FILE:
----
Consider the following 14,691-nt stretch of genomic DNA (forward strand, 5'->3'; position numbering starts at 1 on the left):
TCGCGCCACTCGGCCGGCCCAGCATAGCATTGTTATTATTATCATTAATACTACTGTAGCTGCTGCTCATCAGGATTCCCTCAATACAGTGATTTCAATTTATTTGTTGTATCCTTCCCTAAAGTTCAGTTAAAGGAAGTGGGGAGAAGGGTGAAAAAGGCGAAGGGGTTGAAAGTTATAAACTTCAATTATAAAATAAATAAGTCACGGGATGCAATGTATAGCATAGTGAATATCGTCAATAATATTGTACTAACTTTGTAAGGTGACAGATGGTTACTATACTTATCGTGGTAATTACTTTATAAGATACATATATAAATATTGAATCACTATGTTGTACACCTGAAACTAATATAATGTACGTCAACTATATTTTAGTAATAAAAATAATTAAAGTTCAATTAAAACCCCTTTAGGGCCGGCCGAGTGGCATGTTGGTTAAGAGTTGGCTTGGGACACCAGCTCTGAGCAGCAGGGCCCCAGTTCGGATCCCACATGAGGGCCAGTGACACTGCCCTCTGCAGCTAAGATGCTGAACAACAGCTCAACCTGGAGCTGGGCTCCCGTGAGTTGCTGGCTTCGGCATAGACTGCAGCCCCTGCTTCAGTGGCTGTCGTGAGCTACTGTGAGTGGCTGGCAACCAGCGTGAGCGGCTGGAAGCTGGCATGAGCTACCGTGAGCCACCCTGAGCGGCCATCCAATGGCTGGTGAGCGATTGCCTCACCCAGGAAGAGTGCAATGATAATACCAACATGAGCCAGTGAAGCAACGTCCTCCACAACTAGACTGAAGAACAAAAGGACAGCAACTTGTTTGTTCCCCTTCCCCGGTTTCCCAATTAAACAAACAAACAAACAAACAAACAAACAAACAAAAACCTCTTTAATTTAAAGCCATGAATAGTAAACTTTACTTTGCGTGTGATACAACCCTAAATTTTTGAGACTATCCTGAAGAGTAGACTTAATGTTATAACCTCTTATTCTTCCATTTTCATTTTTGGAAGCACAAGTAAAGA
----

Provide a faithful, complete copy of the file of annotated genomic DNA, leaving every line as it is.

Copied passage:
Consider the following 14,691-nt stretch of genomic DNA (forward strand, 5'->3'; position numbering starts at 1 on the left):
TCGCGCCACTCGGCCGGCCCAGCATAGCATTGTTATTATTATCATTAATACTACTGTAGCTGCTGCTCATCAGGATTCCCTCAATACAGTGATTTCAATTTATTTGTTGTATCCTTCCCTAAAGTTCAGTTAAAGGAAGTGGGGAGAAGGGTGAAAAAGGCGAAGGGGTTGAAAGTTATAAACTTCAATTATAAAATAAATAAGTCACGGGATGCAATGTATAGCATAGTGAATATCGTCAATAATATTGTACTAACTTTGTAAGGTGACAGATGGTTACTATACTTATCGTGGTAATTACTTTATAAGATACATATATAAATATTGAATCACTATGTTGTACACCTGAAACTAATATAATGTACGTCAACTATATTTTAGTAATAAAAATAATTAAAGTTCAATTAAAACCCCTTTAGGGCCGGCCGAGTGGCATGTTGGTTAAGAGTTGGCTTGGGACACCAGCTCTGAGCAGCAGGGCCCCAGTTCGGATCCCACATGAGGGCCAGTGACACTGCCCTCTGCAGCTAAGATGCTGAACAACAGCTCAACCTGGAGCTGGGCTCCCGTGAGTTGCTGGCTTCGGCATAGACTGCAGCCCCTGCTTCAGTGGCTGTCGTGAGCTACTGTGAGTGGCTGGCAACCAGCGTGAGCGGCTGGAAGCTGGCATGAGCTACCGTGAGCCACCCTGAGCGGCCATCCAATGGCTGGTGAGCGATTGCCTCACCCAGGAAGAGTGCAATGATAATACCAACATGAGCCAGTGAAGCAACGTCCTCCACAACTAGACTGAAGAACAAAAGGACAGCAACTTGTTTGTTCCCCTTCCCCGGTTTCCCAATTAAACAAACAAACAAACAAACAAACAAACAAACAAAAACCTCTTTAATTTAAAGCCATGAATAGTAAACTTTACTTTGCGTGTGATACAACCCTAAATTTTTGAGACTATCCTGAAGAGTAGACTTAATGTTATAACCTCTTATTCTTCCATTTTCATTTTTGGAAGCACAAGTAAAGA